Cincinnati Union Terminal stands on a prominent location one mile northwest of the center of the city on land that once was Lincoln Park. Visitors approach the massive 10-story, arched, limestone and glass east facade of the building from Western Avenue and Ezzard Charles Drive through a quarter-mile plaza. The building is flanked on either side by curving wings. An illuminated fountain, cascade and pool are in the center foreground. On either side of the main doors, bas-relief figures designed by Maxfield Keck symbolize Commerce and Transportation.

During World War II, Cincinnati Union Terminal experienced unprecedented success. As a major transfer point for soldiers, the station served as many as 20,000 passengers on some days. But in the 1950s, the sudden expansion of interstates and airlines led to the rapid decline of the railroad industry. By the early 1970s, only two trains a day passed through Union Terminal and in 1972, train service was halted completely.

In 1975, the City of Cincinnati bought the terminal and ran advertisements in the Wall Street Journal, which read, "World-famous Cincinnati Union Terminal for lease - $1 per year." In 1980, a Columbus developer converted the terminal into a shopping mall.

The recession of the early 1980s caused the project to fail. During the mid-1980s, the administrators of the Cincinnati Museum of Natural History and The Cincinnati Historical Society developed plans for a joint museum project. The spaciousness of Union Terminal, coupled with its history and design, made it the top choice as a location for the project. In 1986, Hamilton county voters approved a $33 million bond issue for the restoration of the terminal. The State of Ohio and the City of Cincinnati also contributed to the restoration with grants of $8 million and $3 million, respectively. In one of the city's most successful capital campaigns ever undertaken for a Cincinnati cultural organization, more than 3,000 Cincinnati individuals, corporations and foundations contributed to the building's renovation.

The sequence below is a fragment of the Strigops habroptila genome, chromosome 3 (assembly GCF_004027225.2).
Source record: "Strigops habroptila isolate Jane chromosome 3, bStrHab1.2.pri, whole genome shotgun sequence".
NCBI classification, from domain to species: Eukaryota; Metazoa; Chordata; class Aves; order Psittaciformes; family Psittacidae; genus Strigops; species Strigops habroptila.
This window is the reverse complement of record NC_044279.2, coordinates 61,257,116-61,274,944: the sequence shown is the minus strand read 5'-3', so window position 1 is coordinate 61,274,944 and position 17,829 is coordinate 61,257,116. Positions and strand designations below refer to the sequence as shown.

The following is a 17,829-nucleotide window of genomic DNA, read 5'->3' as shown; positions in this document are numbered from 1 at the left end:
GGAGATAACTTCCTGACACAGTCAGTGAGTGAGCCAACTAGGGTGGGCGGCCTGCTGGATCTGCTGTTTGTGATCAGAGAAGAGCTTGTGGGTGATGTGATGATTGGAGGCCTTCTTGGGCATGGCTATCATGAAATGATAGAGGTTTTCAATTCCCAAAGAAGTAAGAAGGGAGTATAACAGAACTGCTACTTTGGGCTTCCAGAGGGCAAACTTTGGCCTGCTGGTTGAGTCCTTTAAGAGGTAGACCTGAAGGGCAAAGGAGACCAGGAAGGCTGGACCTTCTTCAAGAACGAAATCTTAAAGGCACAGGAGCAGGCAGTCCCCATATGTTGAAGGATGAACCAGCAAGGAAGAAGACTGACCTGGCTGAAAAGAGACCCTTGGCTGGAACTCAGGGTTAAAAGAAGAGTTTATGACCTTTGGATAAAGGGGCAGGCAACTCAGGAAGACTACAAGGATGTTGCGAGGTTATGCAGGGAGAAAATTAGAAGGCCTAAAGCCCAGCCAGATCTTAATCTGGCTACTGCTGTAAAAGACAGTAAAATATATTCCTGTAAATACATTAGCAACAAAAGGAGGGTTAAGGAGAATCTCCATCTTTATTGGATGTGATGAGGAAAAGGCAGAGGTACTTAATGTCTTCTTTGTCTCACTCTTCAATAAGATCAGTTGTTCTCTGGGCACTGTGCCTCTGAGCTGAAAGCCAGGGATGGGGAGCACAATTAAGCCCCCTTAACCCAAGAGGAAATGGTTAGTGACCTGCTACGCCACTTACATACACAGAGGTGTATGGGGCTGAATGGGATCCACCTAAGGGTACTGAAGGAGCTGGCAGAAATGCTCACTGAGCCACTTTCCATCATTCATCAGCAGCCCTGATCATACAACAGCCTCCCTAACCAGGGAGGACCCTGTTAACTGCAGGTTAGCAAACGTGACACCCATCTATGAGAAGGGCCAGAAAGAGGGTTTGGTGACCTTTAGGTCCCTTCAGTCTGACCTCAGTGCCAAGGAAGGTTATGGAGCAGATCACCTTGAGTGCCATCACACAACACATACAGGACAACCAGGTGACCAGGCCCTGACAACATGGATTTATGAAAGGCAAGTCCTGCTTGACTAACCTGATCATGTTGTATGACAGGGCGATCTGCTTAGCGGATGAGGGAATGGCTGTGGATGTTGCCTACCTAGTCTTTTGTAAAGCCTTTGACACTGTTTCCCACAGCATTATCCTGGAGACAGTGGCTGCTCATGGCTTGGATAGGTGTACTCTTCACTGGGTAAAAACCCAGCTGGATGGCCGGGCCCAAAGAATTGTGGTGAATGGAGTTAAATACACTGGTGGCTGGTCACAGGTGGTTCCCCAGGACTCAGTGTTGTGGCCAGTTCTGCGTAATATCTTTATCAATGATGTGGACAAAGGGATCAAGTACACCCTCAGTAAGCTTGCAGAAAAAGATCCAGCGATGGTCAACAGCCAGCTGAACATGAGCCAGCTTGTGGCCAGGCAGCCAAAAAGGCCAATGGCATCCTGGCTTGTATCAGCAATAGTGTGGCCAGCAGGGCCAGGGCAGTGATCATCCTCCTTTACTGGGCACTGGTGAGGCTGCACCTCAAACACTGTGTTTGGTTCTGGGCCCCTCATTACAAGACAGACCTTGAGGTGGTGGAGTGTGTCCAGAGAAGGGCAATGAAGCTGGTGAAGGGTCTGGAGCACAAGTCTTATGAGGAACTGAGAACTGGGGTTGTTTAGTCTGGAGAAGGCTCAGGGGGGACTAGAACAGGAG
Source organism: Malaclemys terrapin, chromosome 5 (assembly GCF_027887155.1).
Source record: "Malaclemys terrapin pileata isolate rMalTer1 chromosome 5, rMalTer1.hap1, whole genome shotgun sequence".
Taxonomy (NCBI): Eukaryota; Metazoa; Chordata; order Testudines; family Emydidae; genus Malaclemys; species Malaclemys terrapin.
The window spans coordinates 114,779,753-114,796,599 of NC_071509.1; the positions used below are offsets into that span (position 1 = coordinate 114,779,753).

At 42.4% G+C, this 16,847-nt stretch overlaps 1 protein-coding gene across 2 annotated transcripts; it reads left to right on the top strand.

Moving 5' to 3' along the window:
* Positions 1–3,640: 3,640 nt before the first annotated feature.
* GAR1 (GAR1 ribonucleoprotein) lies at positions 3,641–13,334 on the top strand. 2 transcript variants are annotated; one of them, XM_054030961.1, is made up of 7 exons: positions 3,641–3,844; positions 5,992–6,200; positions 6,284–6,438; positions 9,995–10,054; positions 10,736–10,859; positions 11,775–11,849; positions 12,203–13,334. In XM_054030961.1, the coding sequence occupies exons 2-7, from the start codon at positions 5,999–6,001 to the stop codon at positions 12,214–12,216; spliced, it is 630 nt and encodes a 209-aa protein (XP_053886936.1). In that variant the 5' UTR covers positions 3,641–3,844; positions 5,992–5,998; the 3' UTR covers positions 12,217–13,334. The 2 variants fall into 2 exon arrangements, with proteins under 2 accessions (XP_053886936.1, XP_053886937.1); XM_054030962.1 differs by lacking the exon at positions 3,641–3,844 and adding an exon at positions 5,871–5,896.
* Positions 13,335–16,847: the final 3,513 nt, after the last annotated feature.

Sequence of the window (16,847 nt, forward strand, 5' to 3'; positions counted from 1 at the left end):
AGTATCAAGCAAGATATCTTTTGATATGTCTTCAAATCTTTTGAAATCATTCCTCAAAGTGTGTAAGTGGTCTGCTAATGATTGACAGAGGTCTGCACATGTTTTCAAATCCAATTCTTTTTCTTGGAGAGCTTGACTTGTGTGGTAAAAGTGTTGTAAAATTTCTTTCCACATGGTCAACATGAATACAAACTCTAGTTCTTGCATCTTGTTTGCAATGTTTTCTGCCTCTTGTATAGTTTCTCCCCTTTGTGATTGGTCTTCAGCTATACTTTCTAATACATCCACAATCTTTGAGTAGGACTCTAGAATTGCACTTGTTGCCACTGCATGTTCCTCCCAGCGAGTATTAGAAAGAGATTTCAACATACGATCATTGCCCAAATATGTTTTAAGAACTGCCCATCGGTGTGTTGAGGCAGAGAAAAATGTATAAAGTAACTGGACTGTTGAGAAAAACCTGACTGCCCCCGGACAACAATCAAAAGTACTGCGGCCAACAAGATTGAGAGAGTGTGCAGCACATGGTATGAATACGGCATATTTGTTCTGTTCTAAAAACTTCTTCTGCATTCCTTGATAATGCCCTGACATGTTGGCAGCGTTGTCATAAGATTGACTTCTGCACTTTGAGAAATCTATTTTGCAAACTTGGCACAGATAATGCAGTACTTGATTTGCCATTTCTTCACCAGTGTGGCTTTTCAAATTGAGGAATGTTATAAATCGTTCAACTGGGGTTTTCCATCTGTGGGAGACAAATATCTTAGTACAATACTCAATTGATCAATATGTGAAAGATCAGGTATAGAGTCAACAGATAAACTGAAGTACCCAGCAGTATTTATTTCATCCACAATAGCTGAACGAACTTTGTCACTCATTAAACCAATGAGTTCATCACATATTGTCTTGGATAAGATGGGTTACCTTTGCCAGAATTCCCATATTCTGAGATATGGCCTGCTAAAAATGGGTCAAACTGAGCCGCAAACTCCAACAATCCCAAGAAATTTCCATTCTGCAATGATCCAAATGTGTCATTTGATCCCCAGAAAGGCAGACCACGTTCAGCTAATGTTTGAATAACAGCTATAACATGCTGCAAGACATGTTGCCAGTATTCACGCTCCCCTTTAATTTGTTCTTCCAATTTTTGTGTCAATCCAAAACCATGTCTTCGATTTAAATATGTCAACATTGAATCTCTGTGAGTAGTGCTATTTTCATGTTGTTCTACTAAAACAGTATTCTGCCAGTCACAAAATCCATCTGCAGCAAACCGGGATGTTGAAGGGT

In November 1990, Cincinnati Union Terminal reopened as the Museum Center, an educational and cultural complex featuring the Cincinnati Museum of Natural History, The Cincinnati Historical Society Museum and Library and the Robert D. Lindner Family OMNIMAX

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What a fantastic place! I love the office it's so "Daily Planet". This tour must have been a blast! Art Deco buildings are my favorite and this one is amazing. I wonder how many people have stared at that clock as they ran up those steps running late to get a train.

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nice i like that historial builidng. Can you take a night time shot of it ti looks like somsthing like a old train lights up a night on the fornt of the building.

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Great photos and thread Montecarloss-this building is one of my favorites out of the art-deco design (its gorgeous! ;) ). Sometime I'll have to travel Amtrak through there on the way to DC from Denver via Chicago.

Albert (Shoowaa)

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Thanks for the phototour of a really nice looking building. Cincy has some great architecture.

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Thanks all for the compliments.

I will take a nighttime shot next time I am down there with my camera.

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I have another request. Do this one at night.